A prime example of an OMD, familiar to all pediatricians and dentists, is a retained sucking habit or use of a sippy cup. While it is tempting to ignore such habits since some children do outgrow them, many children do not spontaneously discontinue noxious habits and will need help in eliminating the habits.

5. Part with sippy cups between 2 and 3 years: According to the AAP Pediatric Nutrition Manual, children are developmentally ready to give up sippy cups by 2 to 3 years of age. Will it hurt to use them to prevent spills once and awhile? Probably not. If your child uses an open cup and some sippy cups with straws it is probably okay.

But just like we advance textures with our babies and let toddlers use utensils, we have to do the same with drinking. It’s an important and overlooked part of development.

Anyone having trouble getting your child to give up the sippy cup habit?

 

Resources/References

AAP Pediatric Nutrition Handbook — 2008

Preventing Tooth Decay in Children

So long Sippy Cups Hello Straws

IAOM — Dentists and Physicians

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{ 80 comments… read them below or add one }

Reka September 1, 2013 at 8:02 am

My 3.4 months childs drinks milk from spout bottle and water from a straw bottle.. he takes few sips of water from small glass and then dunks the remaining on the floor.. also I see that he bites the rim of the glass with teeth and does not use his lips appropriately.. he’s also been diagnosed with PDD-NOS.. how do I proceed to drink anything from cup / glass ?

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Amy September 2, 2013 at 1:20 pm

No one is going to college with a sippy cup or bottle! Lets not worry too much!

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Becky September 8, 2013 at 8:14 pm

My son is almost a year old and he hates sippy cups. He will take juice or water from a straw cup but his formula/milk has to come from a bottle. Our pediatrician told us to relax and let him decide when he wants to switch to the sippy or straw cup. I guess it seems to me that, as a society, we want babies to be born doing everything and we won’t be happy until we get to that point. I’m 30 – my Mom never gave me a sippy until after I turned 1 and that seems to be pretty characteristic of my friends as well. Even though I take a lot of crap for my son not using a sippy by now, I am okay with how he has progressed and I am 100% positive that when he is ready to switch, he will. Kind of like when he finally decided to crawl.. and then walk. No sense rushing the child – let them be little because you’re going to wake up one day and wish time had not gone by so fast.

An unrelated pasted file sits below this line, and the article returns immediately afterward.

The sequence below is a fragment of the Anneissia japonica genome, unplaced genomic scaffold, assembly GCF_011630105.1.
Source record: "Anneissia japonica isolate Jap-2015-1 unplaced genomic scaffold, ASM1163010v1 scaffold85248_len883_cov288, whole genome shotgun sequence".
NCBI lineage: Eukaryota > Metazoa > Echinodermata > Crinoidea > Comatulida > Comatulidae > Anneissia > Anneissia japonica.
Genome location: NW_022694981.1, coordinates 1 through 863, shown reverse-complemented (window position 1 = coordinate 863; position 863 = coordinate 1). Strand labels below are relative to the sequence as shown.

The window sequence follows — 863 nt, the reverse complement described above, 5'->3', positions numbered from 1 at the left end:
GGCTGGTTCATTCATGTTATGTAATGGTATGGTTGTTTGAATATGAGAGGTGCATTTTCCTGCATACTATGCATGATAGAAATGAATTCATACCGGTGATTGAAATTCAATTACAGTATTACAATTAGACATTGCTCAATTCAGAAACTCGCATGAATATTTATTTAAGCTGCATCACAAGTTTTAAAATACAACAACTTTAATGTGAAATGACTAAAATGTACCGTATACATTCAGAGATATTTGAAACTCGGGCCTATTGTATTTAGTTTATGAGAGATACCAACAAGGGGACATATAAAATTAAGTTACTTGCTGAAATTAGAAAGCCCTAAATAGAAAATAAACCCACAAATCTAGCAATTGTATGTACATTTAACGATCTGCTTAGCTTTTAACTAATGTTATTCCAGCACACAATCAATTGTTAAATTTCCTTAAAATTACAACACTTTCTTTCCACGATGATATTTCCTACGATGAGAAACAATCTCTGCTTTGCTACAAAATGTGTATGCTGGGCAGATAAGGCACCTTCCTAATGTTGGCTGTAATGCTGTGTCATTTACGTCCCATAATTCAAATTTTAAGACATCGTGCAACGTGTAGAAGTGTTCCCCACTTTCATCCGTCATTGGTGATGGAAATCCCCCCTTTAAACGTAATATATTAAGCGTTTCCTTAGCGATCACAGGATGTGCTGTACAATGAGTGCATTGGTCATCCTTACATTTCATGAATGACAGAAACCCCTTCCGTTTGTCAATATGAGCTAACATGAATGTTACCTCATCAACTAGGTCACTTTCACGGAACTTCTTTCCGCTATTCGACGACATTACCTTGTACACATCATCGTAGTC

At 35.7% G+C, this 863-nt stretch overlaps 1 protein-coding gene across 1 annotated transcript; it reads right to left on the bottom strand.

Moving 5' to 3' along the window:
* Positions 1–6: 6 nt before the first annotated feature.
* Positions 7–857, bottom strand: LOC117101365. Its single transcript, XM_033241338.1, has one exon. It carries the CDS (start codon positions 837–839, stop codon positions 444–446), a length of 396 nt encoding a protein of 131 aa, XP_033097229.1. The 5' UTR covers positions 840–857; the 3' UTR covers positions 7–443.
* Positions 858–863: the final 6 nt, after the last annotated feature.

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Monika October 14, 2013 at 11:25 am

Nature intended for infants to suck on their mother’s breasts as long as they can so how can a sippy cup cause speech impediments? Although the nipple is usually smaller than the spout of a sippy cup. The cup, however, is not in the infant’s mouth all the time, like a pacifier. I’ve seen kids with misaligned teeth because of pacifiers.

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Ty November 4, 2013 at 12:51 pm

I am a childcare professional, sippy cups need to be changed out every six months, and yes they do cause a lot of issues as well as pacifiers, most parents like to bash with out knowing from being in a daycare setting. Most of these cups come with so many gadgets they are hard to clean, also why must you not allow your child to learn the skills of a child size cup, maybe because parents are lazy and don’t want to deal with the mess, know they need to learn new skills on a daily. I have sippy cups coming in on a daily, they are nasty,have not been cleaned properly, throwing them in the dishwasher don’t get, so many with mold around the rubber part inside the rubber part, they are very gross little cups.